Publications by authors named "M S Cox"

2,399 Publications

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An informatics consult approach for generating clinical evidence for treatment decisions.

BMC Med Inform Decis Mak 2021 Oct 12;21(1):281. Epub 2021 Oct 12.

Institute of Health Informatics, University College London, London, UK.

Background: An Informatics Consult has been proposed in which clinicians request novel evidence from large scale health data resources, tailored to the treatment of a specific patient. However, the availability of such consultations is lacking. We seek to provide an Informatics Consult for a situation where a treatment indication and contraindication coexist in the same patient, i.e., anti-coagulation use for stroke prevention in a patient with both atrial fibrillation (AF) and liver cirrhosis.

Methods: We examined four sources of evidence for the effect of warfarin on stroke risk or all-cause mortality from: (1) randomised controlled trials (RCTs), (2) meta-analysis of prior observational studies, (3) trial emulation (using population electronic health records (N = 3,854,710) and (4) genetic evidence (Mendelian randomisation). We developed prototype forms to request an Informatics Consult and return of results in electronic health record systems.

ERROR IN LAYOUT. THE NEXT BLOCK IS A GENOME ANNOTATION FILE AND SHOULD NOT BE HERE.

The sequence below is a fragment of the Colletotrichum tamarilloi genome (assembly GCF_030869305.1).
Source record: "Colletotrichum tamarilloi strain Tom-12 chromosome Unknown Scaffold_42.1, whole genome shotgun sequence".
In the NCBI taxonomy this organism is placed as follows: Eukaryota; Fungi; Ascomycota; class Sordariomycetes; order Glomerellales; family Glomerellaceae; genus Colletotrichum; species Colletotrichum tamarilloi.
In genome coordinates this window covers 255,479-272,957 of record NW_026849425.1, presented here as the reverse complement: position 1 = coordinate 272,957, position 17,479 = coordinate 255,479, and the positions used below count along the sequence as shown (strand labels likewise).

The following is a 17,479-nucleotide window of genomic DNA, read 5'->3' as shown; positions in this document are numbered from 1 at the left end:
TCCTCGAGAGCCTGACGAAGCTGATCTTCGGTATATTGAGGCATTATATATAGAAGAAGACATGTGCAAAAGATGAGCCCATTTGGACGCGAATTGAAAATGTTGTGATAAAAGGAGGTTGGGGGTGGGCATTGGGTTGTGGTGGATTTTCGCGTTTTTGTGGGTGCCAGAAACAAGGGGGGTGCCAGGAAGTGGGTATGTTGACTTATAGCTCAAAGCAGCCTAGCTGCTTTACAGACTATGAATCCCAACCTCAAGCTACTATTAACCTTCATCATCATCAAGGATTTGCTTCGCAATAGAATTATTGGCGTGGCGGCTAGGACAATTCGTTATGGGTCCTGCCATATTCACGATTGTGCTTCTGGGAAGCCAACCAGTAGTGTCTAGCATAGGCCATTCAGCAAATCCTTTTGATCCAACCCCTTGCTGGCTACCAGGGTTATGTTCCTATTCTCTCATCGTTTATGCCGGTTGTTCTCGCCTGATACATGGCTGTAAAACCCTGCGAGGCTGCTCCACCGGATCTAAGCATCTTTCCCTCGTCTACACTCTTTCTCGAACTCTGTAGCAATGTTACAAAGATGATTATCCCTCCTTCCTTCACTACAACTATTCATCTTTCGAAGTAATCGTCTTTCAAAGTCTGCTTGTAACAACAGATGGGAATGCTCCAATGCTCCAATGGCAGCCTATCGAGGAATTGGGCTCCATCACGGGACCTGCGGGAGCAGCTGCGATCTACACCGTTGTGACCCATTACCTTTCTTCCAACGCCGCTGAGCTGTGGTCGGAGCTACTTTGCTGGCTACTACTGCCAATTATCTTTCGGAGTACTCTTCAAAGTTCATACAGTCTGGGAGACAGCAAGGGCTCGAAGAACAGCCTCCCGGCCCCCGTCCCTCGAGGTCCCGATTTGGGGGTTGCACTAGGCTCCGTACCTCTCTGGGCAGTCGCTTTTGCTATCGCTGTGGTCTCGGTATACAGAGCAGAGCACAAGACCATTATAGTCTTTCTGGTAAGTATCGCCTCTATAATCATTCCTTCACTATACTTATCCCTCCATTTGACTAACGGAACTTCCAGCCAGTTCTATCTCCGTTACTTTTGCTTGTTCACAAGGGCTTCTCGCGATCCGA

Results: We found 0 RCT reports and 0 trials recruiting for patients with AF and cirrhosis. We found broad concordance across the three new sources of evidence we generated. Meta-analysis of prior observational studies showed that warfarin use was associated with lower stroke risk (hazard ratio [HR] = 0.71, CI 0.39-1.29). In a target trial emulation, warfarin was associated with lower all-cause mortality (HR = 0.61, CI 0.49-0.76) and ischaemic stroke (HR = 0.27, CI 0.08-0.91). Mendelian randomisation served as a drug target validation where we found that lower levels of vitamin K1 (warfarin is a vitamin K1 antagonist) are associated with lower stroke risk. A pilot survey with an independent sample of 34 clinicians revealed that 85% of clinicians found information on prognosis useful and that 79% thought that they should have access to the Informatics Consult as a service within their healthcare systems. We identified candidate steps for automation to scale evidence generation and to accelerate the return of results.